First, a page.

The online auction business just isn't as lucrative as it once was. Digital seller eBay (NASDAQ:EBAY) was already having a tough year, having fallen 15% over the previous 12 months, as the company doubled down on its strategy to distinguish itself from other online marketplaces. Then things went from bad to worse: eBay's stock fell nearly 9% after former subsidiary and longtime partner PayPal (NASDAQ:PYPL) reported the financial results of its third quarter late last week.
eBay is scheduled its report to shareholders after the market close on Tuesday, October 30. Let's look at the company's most recent results and review what PayPal said that caused the precipitous decline to see if it provides any insight into what the future holds for eBay.
A brief refresher
For the second quarter, eBay reported revenue of $2.6 billion, up 9% year over year, but growing just 6% on a foreign exchange neutral basis. The company reported net income from continuing operations of $638 million, resulting in adjusted earnings per share of $0.53, up 18% compared to the prior-year quarter. eBay also reported a deceleration of both active buyers and items sold via its marketplace.
The muted results sent shivers through eBay investors, and the stock fell 11% immediately following the results, continuing to decline ever since.
eBay falls on PayPal report
There were several catalysts from PayPal's earnings release that conspired to take down eBay. The biggest contributor was a study commissioned by PayPal that revealed that customers were 54% more willing to complete an online transaction if PayPal was offered at checkout. The survey also showed that 59% of PayPal users have abandoned a transaction if PayPal wasn't listed as a payment option.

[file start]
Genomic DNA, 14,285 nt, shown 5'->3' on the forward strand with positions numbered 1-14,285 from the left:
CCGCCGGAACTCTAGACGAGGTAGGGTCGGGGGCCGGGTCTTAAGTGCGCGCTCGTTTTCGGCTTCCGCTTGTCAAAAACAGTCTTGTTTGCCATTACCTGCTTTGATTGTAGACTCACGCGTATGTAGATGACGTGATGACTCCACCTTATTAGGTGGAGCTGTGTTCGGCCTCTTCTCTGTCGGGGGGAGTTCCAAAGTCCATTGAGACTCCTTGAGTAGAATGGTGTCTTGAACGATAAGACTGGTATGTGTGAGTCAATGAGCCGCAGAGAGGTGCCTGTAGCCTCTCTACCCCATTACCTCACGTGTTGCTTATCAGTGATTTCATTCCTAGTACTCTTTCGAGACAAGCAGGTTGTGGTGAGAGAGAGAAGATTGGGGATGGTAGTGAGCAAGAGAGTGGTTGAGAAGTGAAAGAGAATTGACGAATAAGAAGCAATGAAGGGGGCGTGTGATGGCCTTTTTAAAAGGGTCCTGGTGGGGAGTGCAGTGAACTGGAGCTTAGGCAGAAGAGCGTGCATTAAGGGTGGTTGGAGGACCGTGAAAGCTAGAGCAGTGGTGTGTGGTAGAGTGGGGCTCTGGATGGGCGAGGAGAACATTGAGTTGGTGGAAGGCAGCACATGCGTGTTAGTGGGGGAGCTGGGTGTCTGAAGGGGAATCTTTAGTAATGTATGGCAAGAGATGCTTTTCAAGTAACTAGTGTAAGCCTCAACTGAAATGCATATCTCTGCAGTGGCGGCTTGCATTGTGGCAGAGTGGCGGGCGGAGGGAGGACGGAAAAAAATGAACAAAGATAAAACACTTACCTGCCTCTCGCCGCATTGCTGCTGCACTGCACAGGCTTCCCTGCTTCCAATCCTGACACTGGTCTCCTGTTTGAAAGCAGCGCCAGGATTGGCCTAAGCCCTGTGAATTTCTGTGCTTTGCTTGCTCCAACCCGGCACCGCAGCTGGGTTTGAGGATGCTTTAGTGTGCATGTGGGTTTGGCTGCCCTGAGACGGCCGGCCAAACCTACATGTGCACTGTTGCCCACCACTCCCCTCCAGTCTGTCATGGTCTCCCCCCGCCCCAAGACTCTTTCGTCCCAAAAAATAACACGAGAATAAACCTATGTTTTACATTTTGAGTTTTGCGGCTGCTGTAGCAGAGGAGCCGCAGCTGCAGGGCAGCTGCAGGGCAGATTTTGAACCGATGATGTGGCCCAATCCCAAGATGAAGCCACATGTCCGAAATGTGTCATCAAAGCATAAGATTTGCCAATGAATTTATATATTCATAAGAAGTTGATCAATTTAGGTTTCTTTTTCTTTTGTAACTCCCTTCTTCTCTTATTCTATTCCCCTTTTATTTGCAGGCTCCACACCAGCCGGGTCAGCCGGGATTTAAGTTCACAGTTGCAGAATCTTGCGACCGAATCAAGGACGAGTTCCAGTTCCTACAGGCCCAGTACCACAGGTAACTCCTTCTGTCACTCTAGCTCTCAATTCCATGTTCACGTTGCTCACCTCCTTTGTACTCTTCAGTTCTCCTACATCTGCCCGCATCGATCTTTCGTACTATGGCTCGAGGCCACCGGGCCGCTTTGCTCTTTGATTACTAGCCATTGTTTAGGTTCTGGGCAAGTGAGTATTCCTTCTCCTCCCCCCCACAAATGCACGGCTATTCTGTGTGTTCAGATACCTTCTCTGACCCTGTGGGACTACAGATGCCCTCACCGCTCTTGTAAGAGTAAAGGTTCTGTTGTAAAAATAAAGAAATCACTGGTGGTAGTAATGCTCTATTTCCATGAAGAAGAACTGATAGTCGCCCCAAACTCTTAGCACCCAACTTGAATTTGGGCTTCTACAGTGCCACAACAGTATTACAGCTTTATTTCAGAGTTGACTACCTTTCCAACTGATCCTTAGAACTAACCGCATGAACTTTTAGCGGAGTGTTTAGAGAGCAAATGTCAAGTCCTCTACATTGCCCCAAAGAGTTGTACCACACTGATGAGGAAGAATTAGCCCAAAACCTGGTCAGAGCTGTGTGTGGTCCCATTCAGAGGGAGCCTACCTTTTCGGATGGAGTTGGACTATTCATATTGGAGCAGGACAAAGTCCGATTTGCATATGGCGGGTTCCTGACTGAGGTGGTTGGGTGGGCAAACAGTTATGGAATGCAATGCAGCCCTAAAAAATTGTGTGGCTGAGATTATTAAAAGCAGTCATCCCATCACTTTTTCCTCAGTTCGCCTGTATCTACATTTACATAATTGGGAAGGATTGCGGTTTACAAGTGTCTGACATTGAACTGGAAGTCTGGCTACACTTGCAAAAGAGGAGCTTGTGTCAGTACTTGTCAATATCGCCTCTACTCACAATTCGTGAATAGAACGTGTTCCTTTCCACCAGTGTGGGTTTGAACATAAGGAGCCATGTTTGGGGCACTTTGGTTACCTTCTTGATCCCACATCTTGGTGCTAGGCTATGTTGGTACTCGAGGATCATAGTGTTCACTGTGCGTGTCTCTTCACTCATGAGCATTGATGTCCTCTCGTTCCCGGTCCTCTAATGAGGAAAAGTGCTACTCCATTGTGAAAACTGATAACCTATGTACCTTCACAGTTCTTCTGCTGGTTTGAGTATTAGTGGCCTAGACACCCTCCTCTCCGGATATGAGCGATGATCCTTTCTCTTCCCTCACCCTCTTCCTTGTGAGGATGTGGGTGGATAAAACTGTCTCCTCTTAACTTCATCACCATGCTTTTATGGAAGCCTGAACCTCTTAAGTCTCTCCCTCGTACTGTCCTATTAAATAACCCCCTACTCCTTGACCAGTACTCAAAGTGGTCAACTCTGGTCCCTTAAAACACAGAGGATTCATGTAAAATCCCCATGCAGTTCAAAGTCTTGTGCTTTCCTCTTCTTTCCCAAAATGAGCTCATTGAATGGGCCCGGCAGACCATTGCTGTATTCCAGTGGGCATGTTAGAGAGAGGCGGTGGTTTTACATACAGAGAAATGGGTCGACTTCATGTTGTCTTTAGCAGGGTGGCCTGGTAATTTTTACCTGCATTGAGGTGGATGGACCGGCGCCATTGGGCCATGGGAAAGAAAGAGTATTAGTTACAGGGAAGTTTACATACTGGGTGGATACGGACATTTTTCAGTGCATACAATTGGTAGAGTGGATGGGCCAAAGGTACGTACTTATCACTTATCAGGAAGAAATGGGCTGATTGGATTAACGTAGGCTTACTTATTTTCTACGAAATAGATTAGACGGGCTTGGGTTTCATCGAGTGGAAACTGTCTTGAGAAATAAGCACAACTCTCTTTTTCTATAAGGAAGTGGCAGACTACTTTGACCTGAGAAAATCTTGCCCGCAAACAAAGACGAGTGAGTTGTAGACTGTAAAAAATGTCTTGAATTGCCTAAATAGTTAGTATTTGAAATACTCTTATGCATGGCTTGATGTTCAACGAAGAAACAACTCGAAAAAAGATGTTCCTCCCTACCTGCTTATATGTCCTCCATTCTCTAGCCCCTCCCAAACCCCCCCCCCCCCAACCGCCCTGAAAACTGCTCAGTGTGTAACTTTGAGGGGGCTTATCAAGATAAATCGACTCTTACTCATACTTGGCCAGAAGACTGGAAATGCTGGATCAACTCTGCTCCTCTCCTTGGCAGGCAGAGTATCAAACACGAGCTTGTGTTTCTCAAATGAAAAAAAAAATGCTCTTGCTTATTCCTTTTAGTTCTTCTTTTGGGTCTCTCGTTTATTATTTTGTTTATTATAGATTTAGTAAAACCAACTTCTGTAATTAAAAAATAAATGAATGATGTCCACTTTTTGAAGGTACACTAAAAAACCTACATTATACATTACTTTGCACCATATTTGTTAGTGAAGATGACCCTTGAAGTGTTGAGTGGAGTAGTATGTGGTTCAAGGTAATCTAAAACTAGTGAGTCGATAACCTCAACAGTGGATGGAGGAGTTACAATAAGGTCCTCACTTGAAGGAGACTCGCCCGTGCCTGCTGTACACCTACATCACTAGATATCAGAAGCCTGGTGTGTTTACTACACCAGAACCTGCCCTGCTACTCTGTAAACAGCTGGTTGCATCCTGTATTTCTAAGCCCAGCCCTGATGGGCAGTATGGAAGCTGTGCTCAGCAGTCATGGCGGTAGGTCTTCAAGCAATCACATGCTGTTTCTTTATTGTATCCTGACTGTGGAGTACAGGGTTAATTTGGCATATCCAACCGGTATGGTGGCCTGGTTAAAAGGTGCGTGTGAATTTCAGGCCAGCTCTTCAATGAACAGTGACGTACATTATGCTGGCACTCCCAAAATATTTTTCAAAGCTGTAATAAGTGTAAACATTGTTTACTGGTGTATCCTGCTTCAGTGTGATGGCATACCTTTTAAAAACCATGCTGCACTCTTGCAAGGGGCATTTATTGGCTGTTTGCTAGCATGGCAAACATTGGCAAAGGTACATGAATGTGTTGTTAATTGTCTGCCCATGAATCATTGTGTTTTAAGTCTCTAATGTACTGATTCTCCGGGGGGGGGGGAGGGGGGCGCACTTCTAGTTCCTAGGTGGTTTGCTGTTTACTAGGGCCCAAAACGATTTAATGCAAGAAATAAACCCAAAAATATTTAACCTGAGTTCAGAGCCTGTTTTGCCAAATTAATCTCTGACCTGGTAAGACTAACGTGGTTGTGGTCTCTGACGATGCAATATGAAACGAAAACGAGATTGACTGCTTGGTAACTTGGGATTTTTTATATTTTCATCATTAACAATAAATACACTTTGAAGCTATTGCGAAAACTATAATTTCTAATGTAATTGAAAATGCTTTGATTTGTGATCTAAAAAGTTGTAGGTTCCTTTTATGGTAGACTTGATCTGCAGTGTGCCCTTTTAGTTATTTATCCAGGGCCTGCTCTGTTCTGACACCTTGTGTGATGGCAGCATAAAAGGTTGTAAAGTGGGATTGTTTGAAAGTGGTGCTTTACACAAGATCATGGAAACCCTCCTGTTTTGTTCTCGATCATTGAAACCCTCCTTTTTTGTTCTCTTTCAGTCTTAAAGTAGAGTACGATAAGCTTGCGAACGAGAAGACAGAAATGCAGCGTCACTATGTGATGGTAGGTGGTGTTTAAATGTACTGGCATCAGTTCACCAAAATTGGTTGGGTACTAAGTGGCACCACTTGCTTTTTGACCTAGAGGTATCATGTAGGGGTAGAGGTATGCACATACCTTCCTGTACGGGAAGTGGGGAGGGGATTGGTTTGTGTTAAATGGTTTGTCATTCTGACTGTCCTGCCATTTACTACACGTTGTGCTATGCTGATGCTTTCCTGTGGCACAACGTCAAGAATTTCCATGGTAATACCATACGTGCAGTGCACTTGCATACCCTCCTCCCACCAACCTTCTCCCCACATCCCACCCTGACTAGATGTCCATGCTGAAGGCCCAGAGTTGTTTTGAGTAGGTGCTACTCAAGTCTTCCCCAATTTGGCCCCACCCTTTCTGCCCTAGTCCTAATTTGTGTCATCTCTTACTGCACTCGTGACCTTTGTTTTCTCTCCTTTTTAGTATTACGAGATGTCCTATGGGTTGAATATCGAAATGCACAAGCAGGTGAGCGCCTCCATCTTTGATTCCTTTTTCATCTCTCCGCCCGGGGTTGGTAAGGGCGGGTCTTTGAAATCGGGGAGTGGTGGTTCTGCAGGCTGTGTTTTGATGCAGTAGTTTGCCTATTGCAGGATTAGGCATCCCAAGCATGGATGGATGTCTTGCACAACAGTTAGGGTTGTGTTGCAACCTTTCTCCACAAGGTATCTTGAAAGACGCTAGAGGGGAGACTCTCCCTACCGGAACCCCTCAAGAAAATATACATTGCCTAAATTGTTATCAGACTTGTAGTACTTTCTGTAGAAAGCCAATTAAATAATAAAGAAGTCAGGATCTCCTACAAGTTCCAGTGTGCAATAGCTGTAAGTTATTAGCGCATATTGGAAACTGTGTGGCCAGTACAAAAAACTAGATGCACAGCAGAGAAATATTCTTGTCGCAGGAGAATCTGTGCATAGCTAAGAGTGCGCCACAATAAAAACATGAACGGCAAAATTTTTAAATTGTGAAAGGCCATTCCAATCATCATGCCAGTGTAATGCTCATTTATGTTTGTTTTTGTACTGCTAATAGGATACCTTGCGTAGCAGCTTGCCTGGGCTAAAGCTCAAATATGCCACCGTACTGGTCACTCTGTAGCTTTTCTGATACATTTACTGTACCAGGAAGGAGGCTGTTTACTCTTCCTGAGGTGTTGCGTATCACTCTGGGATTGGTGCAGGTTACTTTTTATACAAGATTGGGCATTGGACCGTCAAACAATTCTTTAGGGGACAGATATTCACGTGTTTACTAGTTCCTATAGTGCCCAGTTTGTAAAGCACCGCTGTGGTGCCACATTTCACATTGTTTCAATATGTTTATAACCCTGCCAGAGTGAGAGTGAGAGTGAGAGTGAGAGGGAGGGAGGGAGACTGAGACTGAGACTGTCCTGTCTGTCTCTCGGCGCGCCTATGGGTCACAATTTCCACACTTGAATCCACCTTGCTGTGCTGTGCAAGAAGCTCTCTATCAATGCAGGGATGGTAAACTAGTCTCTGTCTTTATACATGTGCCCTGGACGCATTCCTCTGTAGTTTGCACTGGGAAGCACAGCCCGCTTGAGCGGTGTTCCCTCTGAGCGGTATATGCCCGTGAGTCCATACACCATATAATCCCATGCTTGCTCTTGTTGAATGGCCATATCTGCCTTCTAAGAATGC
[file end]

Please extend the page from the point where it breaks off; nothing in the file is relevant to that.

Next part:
Those who have followed the two companies will recall that eBay announced earlier this year it would begin intermediating its own payments, in partnership with European payments processor Adyen, and gradually phasing out PayPal as the processor of record. eBay said at the time the move would lower costs and provide greater control for its merchants. This move away from PayPal may be costing eBay valuable sales -- at a time when it needs them most.
Another part of PayPal's report that spooked eBay investors was the revelation that eBay payment volumes grew just 3% year over year on a currency-neutral basis. Scott Devitt, an analyst with Stifel, pointed out that this figure is significantly lower than the 6% growth just last quarter, and far below the 7.2% growth his company was expecting.
Because PayPal still processes an estimated 75% of eBay's payment transactions, its financial report provides early insight into eBay's soon-to-be-released results. Devitt noted that eBay's actual performance over the three previous quarters has been within 1% of the numbers reported by PayPal, signaling that this will likely be another quarter of tepid growth for eBay.
Watch these numbers
For the third quarter, eBay guided for revenue in a range of $2.64 billion and $2.69 billion, which would represent growth of between 5% and 7%, excluding the effects of foreign currency. The company forecast diluted earnings per share of between $0.37 and $0.41 and adjusted earnings per share of between $0.54 and $0.56.
Analysts' consensus estimates are calling for revenue of $2.66 billion and adjusted earnings per share of $0.55 -- both very near the midpoint of eBay's guidance.
If PayPal's numbers are a reasonable approximation of what eBay is set to report, investors should brace themselves for the rout to continue. The stock has already lost more than a third of its value so far this year, and another quarter of slowing growth could lead to additional sharp declines.
Danny Vena owns shares of PayPal Holdings and has the following options: long January 2019 $18 calls on eBay. The Motley Fool owns shares of and recommends PayPal Holdings. The Motley Fool has the following options: short January 2019 $82 calls on PayPal Holdings. The Motley Fool recommends eBay. The Motley Fool has a disclosure policy.